ICMP Router Discovery Messages (RFC1256)
Original Publication Date: 1991-Sep-01
Included in the Prior Art Database: 2019-Feb-11
Internet Society Requests For Comment (RFCs)
This document specifies an extension of the Internet Control Message Protocol (ICMP) to enable hosts attached to multicast or broadcast networks to discover the IP addresses of their neighboring routers. [STANDARDS-TRACK]
Network Working Group S. Deering, Editor Request for Comments: 1256 Xerox PARC September 1991
ICMP Router Discovery Messages
Status of this Memo
This RFC specifies an IAB standards track protocol for the Internet community, and requests discussion and suggestions for improvements. Please refer to the current edition of the "IAB Official Protocol Standards" for the standardization state and status of this protocol. This document is a product of the IETF Router Discovery Working Group. Distribution of this memo is unlimited.
This document specifies an extension of the Internet Control Message Protocol (ICMP) to enable hosts attached to multicast or broadcast networks to discover the IP addresses of their neighboring routers.
Table of Contents
1. Terminology 1 2. Protocol Overview 3 3. Message Formats 5 4. Router Specification 7 4.1. Router Configuration Variables 7 4.2. Message Validation by Routers 9 4.3. Router Behavior 9 5. Host Specification 12 5.1. Host Configuration Variables 12 5.2. Message Validation by Hosts 13 5.3. Host Behavior 14 6. Protocol Constants 17 7. Security Considerations 17 References 18 Author’s Address 19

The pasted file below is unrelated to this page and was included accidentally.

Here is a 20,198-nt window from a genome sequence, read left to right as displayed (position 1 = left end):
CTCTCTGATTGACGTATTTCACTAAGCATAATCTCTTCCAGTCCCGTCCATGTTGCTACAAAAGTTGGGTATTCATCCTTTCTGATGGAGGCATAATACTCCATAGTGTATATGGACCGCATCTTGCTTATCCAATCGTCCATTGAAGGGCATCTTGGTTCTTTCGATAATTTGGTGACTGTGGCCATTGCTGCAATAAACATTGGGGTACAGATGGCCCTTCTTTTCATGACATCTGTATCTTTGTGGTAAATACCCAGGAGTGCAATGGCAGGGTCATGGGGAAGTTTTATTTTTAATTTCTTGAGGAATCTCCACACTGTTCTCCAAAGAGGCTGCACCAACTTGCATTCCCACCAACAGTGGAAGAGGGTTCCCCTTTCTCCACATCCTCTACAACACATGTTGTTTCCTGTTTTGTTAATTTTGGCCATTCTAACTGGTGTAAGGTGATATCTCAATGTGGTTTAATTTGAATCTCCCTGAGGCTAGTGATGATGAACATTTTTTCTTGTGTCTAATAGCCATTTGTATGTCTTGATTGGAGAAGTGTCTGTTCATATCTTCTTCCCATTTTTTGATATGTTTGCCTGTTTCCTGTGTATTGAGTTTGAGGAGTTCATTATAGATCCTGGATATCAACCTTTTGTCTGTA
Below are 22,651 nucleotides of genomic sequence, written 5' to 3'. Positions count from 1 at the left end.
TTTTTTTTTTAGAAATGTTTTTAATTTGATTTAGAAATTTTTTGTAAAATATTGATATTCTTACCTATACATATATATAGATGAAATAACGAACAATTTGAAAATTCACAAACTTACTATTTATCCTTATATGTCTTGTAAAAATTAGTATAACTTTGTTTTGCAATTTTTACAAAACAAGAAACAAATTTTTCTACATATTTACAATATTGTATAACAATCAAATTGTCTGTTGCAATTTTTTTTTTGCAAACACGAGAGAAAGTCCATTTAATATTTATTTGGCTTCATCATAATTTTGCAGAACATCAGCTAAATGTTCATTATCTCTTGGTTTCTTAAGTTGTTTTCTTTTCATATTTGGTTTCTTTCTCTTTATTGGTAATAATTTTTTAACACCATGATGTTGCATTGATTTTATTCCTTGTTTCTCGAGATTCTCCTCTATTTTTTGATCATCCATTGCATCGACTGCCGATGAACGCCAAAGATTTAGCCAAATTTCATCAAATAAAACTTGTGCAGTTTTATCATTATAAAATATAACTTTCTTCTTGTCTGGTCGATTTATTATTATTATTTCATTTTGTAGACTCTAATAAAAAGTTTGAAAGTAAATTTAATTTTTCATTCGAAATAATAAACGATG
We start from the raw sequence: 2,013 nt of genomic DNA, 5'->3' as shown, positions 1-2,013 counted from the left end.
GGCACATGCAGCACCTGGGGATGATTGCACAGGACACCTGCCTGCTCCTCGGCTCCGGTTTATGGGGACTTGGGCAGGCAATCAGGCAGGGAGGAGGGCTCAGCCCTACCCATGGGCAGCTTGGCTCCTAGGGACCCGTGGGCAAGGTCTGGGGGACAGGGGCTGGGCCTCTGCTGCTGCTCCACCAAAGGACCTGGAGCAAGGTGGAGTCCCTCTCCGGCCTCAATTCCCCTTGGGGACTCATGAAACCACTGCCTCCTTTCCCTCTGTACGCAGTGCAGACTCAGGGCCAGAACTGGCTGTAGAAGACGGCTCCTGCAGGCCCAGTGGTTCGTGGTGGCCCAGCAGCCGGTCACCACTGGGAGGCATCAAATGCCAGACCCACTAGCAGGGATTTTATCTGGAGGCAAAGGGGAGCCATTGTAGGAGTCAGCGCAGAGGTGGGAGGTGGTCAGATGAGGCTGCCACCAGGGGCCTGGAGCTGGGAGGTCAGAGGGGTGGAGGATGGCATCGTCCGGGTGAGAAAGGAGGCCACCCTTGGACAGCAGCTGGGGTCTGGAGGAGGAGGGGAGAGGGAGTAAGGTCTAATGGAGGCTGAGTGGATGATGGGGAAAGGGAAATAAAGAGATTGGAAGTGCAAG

The following terms have a precise meaning when used in this document:
system a device that implements the Internet Protocol, IP .
router a system that forwards IP datagrams, as specified
Router Discovery Working Group [Page 1]
RFC 1256 ICMP Router Discovery Messages September 1991
in . This does not include systems that, though capable of IP forwarding, have that capability turned off. Nor does it include systems that do IP forwarding only insofar as required to obey IP Source Route options.
host any system that is not a router.
multicast unless otherwise qualified, means the use of either IP multicast  or IP broadcast  service.
link a communication facility or medium over which systems can communicate at the link layer, i.e., the protocol layer immediately below IP. The term "physical network" has sometimes been used (imprecisely) for this. Examples of links are LANs (possibly bridged to other LANs), wide-area store-and-forward networks, satellite channels, and point-to-point links.
multicast link a link over which IP multicast or IP broadcast service is supported. This includes broadcast media such as LANs and satellite channels, single point-to-point links, and some store-and-forward networks such as SMDS networks .
interface a system’s attachment point to a link. It is possible (though unusual) for a system to have more than one interface to the same link. Interfaces are uniquely identified by IP unicast addresses; a single interface may have more than one such address.
multicast interface an interface to a multicast link, that is, an interface to a link over which IP multicast or IP broadcast service is supported.
subnet either a single subnet of a subnetted IP network  or a single non-subnetted IP network, i.e., the entity identified by an IP address logically ANDed with...